BB: Machine learning is an extremely strong tool in fighting threats, but it is not a silver bullet to end all challenges. These machine learning models are developed, perfected and constantly trained by human engineers. If artificial intelligence will ever take over the security industry, it’s not going to happen anytime soon. On the contrary, the consolidation of businesses and their increased dependence on the internet has thrown the world into a massive crisis when it comes to skills. The World Economic Forum lists the cybersecurity skills shortage as one of the most important challenges organizations face to date. By 2020, companies will have 1.5 million unfilled jobs in cybersecurity.

TRP: What are the biggest security and privacy threats to small businesses that Bitdefender has identified, and why are they so dangerous?

BB: There’s a joke going around in the cybersecurity industry that says that the biggest threat to companies sits between the chair and the keyboard. The human factor is still one of the greatest risks to companies as people are subject to social engineering or deception. Whether we’re talking about employees who fall for phishing schemes or disgruntled staff acting against companies, the biggest threats come from the inside.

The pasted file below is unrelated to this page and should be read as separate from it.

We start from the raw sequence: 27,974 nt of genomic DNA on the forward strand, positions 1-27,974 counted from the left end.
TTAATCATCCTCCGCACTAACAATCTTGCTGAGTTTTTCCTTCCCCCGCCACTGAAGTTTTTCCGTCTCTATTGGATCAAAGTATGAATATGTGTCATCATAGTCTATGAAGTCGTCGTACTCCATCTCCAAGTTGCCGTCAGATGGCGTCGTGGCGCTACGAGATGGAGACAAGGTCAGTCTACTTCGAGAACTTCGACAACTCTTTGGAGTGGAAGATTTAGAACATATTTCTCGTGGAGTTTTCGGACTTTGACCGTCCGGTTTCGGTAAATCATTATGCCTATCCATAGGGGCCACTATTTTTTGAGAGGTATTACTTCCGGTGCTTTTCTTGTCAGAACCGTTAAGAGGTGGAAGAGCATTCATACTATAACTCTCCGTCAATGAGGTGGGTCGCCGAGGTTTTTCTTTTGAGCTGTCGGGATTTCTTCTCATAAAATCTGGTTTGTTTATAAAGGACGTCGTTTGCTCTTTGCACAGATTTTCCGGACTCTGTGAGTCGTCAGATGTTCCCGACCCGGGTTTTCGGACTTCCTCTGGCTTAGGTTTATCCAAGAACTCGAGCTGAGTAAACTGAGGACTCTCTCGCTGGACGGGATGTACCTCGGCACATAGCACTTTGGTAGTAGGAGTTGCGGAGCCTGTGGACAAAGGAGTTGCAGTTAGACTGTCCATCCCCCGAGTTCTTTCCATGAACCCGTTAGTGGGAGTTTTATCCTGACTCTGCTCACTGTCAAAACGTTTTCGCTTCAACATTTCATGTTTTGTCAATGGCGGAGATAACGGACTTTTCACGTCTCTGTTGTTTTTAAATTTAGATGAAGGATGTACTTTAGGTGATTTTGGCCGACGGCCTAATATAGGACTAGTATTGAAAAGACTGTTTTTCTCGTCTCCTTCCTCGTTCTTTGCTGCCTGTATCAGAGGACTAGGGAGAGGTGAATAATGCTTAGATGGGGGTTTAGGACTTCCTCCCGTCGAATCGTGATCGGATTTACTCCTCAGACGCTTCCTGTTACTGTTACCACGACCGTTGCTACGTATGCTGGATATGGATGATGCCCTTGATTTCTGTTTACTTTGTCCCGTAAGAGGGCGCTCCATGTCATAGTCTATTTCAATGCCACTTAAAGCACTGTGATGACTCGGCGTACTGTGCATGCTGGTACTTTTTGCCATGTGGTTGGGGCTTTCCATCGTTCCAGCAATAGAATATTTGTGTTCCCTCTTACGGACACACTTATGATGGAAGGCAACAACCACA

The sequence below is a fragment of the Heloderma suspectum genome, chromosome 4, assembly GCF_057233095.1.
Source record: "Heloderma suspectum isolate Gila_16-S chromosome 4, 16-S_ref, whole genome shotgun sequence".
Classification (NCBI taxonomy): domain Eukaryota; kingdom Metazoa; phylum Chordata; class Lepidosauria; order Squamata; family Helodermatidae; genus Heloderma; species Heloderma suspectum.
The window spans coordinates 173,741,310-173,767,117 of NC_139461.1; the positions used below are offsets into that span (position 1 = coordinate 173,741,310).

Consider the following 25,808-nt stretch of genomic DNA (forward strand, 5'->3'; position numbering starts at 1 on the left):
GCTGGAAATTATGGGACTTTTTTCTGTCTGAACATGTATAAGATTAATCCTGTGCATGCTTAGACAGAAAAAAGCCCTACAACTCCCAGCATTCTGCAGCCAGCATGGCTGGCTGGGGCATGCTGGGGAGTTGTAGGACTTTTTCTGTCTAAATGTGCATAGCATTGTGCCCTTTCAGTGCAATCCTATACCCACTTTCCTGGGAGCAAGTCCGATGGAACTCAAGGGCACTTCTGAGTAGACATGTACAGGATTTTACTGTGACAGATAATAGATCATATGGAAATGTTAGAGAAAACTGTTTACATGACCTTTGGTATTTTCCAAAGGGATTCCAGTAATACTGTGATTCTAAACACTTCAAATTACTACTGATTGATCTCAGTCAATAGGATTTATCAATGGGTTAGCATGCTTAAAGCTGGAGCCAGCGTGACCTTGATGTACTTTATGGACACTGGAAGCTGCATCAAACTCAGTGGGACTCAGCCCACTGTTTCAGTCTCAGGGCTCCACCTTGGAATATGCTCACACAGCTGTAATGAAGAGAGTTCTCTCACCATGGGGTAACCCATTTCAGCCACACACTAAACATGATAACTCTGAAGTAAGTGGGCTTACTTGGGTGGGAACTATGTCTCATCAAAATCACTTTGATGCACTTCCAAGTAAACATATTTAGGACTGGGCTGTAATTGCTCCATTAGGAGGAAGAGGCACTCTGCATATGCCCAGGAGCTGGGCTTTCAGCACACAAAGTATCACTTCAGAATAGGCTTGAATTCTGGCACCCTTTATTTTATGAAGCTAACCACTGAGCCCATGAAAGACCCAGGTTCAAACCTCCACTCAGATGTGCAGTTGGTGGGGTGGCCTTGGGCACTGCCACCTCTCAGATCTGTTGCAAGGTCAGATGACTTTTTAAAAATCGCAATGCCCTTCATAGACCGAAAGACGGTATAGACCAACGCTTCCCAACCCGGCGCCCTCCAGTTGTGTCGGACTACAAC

Another important threat to companies is the ever-expanding perimeter and the diversity of modern IT infrastructures. Companies don’t have physical boundaries to confine them to some brick-and-mortar premises where security controls can be put in between their network and the “outside world”. Their attack surface spans across data centers on multiple continents.